"Choices are honored by lottery with an eye toward ensuring economic integration." Kahlenberg explains. "For example, a student from the suburbs may want to attend a magnet school in the city because that school has access to museums, the arts, or partnerships with institutes of higher learning."

Still, many doubt if these carrots can in reality lure children away from their neighborhoods. More significantly, critics express concern that socioeconomic integration may create as many problems as it intends to solve.

"When you integrate along income levels," says Roy Brooks of the University of San Diego, "you may create a double stigma in the classroom -- race and class." Brooks believes that unless school districts devise innovative strategies to help teachers address the "cultural mismatch" created by mixing students by race and class, African American children will continue to be ill-served by integration.

"It goes beyond curriculum," Brooks continues. "Many teachers can't begin to understand the challenges children from low-income neighborhoods face every day, including, for example, just what it takes to get to school in the morning. They think they do, but they don't."

Karin Chenoweth, a journalist and parent in Montgomery County, Md., sees the stigma of lower educational standards in the integrated school her two children attend.

"Too many of these disadvantaged students don't receive the same education. They're the 'slow' kids -- expectations are decidedly lower. So they're still segregated. On the other hand, if these children do demonstrably better [in a desegregated setting], then the social isolation may be worth it."

Chenoweth believes in integration, a commitment she inherited from her parents, who were active in the Civil Rights Movement. However, she concedes that the attraction of the neighborhood school is powerful for many parents.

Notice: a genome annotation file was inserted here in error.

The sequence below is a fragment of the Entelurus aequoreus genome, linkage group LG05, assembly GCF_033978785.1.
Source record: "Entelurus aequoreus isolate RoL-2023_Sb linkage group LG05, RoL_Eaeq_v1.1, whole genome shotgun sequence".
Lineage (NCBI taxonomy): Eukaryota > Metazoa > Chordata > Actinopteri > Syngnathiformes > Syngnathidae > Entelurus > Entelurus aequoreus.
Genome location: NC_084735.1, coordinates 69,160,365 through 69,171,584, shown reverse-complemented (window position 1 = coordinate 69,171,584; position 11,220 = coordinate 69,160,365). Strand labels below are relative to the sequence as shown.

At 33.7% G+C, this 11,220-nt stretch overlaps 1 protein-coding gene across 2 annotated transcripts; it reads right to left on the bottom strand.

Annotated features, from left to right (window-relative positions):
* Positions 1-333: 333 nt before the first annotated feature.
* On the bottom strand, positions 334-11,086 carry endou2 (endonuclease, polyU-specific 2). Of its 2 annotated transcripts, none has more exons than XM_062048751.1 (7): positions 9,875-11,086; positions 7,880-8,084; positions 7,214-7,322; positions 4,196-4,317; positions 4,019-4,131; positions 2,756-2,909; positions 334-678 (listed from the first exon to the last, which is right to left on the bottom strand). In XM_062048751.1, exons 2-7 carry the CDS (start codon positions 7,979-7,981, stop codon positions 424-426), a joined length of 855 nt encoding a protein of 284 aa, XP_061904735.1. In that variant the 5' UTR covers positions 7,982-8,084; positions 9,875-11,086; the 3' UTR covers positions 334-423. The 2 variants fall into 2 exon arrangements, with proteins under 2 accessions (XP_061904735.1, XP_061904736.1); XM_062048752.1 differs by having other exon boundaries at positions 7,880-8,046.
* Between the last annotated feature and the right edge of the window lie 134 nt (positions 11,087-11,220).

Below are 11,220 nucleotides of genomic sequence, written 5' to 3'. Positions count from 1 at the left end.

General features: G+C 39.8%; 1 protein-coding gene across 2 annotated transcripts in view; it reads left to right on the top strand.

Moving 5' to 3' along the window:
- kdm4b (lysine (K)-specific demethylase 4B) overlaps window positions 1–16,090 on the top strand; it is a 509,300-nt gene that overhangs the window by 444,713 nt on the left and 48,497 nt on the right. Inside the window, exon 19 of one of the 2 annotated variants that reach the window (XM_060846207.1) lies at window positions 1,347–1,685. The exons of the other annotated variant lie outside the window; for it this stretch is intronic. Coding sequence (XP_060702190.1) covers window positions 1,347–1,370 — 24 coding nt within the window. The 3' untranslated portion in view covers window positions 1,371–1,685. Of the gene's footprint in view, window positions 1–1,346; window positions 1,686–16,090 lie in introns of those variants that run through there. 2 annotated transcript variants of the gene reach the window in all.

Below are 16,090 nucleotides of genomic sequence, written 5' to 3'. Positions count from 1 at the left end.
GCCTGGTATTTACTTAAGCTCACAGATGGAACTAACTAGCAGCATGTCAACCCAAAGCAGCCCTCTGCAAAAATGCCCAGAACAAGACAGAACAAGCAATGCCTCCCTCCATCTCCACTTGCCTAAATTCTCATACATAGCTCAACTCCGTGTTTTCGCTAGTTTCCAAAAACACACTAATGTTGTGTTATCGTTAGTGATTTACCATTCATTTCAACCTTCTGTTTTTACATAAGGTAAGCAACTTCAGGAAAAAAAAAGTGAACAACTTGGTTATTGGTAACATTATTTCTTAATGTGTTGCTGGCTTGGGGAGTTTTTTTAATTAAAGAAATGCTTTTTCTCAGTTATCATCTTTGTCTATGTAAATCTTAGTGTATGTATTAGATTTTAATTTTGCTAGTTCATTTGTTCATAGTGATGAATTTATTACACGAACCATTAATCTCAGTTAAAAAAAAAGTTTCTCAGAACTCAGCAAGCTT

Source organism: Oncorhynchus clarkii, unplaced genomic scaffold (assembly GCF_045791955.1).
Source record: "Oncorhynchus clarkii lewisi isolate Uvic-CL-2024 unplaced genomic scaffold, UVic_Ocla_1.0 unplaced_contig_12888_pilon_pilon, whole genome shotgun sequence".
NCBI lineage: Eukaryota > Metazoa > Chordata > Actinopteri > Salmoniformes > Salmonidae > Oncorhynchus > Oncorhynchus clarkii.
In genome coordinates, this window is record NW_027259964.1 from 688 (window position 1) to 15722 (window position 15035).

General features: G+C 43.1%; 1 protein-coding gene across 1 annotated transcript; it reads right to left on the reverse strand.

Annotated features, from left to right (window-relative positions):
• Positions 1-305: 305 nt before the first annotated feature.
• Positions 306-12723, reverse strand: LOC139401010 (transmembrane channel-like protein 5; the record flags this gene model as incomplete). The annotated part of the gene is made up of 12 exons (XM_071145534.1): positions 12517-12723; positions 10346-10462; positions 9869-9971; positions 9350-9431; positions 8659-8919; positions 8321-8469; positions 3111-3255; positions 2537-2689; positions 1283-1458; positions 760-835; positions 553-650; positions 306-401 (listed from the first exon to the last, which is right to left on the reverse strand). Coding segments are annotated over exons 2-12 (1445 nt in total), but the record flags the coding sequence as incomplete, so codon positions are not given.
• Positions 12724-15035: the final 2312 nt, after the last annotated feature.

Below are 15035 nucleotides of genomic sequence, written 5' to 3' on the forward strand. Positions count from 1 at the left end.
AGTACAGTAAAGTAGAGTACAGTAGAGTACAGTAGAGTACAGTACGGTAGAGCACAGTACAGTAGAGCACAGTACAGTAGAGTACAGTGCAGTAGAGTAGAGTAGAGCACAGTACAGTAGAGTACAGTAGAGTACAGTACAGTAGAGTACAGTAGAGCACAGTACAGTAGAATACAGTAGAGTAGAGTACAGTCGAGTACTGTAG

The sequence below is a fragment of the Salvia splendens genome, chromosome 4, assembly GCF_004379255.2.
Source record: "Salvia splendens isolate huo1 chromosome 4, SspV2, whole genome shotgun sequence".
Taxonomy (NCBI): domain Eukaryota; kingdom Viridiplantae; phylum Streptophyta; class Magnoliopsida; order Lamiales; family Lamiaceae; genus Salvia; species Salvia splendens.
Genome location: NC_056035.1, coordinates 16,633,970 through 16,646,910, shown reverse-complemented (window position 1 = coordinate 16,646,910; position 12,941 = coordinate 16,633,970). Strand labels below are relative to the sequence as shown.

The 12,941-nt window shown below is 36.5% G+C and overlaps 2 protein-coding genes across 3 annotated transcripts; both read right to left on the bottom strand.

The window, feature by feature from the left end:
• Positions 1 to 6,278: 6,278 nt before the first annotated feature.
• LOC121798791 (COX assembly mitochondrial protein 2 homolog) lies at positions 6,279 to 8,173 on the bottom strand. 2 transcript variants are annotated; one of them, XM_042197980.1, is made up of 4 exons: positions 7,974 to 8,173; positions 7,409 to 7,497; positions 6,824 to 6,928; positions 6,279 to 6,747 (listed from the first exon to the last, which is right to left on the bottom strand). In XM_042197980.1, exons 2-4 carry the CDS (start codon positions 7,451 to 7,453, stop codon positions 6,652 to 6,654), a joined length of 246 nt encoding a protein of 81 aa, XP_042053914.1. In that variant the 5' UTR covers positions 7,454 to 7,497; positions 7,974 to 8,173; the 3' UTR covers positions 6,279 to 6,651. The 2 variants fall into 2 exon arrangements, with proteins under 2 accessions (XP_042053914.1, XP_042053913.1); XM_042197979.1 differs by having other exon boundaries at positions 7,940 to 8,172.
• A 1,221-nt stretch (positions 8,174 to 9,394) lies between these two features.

"Any type of busing -- forced or voluntary -- can weaken the social networks that neighborhood schools help create. The nexus of personal and school relationships is missing when kids are bused 10, 20 miles away, particularly in urban areas. Public schools thrive on community and neighborhoods."

Reenergized neighborhood schools, Roy Brooks argues, are essential to address the needs of African American students who live in the low-income areas. Brooks contends that "voluntary" or "limited" separation in the early grades can benefit racial integration in the long run.

"Integration has to be built with equal parts," he explains. "That is, a racially diverse student body, each individual with similar academic preparation, learning together. For African American children, voluntary separation may be necessary for them to acquire the necessary skills to integrate more successfully with White kids in high school and, later, college. Issues of race and class can be negotiated more easily with these equal parts."

Richard Kahlenberg argues that any rendering of "separate but equal" in public schools will inevitably create greater inequality. Money and resources will stay where the political influence is greatest -- out in the suburbs, among the middle class. Critics also believe sanctioning segregation in any form will place society on a slippery slope toward deeper, institutionalized racial separation.

Many Americans don't view the debate over integration as a zero-sum game; their conviction that diverse schools are the best places for students to receive quality education and an exposure to different cultures remains strong. The challenge, then, is for educators and lawmakers to develop innovative, multidimensional policies to promote integration that can also maneuver around political and legal obstacles. Considering what may be at stake, says Karin Chenoweth, the lack of urgency in many communities is confounding.

"Who will have access to a good education? How are our resources distributed? Are we going to be able to forge an integrated community or will we retreat into ethnic enclaves? These issues, taken together, are the crux of where we're going as a country."